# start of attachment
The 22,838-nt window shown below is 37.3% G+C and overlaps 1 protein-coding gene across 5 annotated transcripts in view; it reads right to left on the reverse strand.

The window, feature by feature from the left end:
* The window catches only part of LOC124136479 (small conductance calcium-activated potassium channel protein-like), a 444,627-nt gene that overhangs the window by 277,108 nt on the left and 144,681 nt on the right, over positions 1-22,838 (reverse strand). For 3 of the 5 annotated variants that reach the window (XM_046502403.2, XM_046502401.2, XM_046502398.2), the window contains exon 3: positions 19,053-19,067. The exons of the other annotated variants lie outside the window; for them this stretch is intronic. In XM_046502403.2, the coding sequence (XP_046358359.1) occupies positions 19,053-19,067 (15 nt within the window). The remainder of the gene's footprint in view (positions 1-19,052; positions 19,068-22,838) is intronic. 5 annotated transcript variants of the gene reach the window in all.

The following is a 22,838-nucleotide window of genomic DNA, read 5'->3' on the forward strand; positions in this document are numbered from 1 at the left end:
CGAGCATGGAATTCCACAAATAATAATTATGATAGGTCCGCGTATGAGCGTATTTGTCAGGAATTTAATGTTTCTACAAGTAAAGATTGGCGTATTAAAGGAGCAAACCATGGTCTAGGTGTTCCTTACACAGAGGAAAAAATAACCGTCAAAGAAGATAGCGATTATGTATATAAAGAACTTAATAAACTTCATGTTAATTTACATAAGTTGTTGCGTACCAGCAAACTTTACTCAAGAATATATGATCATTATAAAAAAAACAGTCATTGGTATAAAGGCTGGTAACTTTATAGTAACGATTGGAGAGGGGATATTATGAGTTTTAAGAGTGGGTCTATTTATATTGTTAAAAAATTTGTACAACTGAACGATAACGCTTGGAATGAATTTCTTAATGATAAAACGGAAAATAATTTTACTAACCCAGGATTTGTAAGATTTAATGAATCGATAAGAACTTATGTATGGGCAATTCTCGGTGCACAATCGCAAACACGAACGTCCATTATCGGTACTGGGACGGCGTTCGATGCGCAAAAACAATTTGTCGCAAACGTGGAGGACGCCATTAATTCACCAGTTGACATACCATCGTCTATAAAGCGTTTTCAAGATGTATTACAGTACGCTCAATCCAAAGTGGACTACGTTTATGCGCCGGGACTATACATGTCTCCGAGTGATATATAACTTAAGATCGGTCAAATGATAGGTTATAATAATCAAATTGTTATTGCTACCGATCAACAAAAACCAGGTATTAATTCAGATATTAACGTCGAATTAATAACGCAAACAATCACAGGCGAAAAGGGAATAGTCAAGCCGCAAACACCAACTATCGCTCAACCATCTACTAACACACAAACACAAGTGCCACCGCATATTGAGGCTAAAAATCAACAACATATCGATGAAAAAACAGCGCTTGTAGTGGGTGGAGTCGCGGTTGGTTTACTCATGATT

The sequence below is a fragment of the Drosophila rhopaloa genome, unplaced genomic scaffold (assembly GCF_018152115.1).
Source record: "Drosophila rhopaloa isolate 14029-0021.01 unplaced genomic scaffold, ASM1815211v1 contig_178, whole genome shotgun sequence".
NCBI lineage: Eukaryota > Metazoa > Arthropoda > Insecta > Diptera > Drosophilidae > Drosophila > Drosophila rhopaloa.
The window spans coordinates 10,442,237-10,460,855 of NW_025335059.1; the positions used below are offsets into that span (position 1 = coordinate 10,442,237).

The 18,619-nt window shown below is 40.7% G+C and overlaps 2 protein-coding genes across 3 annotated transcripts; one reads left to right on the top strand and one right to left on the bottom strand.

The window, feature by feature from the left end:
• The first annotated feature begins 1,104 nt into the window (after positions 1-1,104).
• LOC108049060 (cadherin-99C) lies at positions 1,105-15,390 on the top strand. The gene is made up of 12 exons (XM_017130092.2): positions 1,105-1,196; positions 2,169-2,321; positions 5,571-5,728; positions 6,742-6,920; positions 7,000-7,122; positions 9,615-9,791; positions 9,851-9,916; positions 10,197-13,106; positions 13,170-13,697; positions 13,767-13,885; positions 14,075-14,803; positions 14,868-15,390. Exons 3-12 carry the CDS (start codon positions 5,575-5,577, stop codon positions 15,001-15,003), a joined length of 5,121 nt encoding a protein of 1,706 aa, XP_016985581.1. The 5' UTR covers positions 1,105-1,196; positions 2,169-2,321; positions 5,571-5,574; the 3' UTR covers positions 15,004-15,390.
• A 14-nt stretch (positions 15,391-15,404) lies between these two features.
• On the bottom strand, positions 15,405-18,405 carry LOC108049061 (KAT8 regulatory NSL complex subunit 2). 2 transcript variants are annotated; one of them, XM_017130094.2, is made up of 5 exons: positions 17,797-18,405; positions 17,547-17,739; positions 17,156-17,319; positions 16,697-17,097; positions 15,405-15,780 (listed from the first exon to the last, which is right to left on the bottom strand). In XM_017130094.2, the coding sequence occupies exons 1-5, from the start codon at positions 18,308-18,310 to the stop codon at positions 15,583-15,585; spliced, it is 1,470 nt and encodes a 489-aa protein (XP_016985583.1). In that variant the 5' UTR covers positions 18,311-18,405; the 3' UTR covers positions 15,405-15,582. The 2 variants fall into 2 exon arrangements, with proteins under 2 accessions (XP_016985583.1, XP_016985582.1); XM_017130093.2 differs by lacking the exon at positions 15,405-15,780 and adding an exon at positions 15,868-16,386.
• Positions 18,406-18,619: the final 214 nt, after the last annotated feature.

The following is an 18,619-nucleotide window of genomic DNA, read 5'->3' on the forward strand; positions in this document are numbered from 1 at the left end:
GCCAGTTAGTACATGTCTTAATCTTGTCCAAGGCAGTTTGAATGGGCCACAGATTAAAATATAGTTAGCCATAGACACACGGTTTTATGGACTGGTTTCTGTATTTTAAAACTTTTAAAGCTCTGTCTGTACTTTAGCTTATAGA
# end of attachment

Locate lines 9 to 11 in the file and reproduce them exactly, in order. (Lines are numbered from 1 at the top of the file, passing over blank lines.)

The window spans coordinates 10,442,237-10,460,855 of NW_025335059.1; the positions used below are offsets into that span (position 1 = coordinate 10,442,237).

The 18,619-nt window shown below is 40.7% G+C and overlaps 2 protein-coding genes across 3 annotated transcripts; one reads left to right on the top strand and one right to left on the bottom strand.

The window, feature by feature from the left end: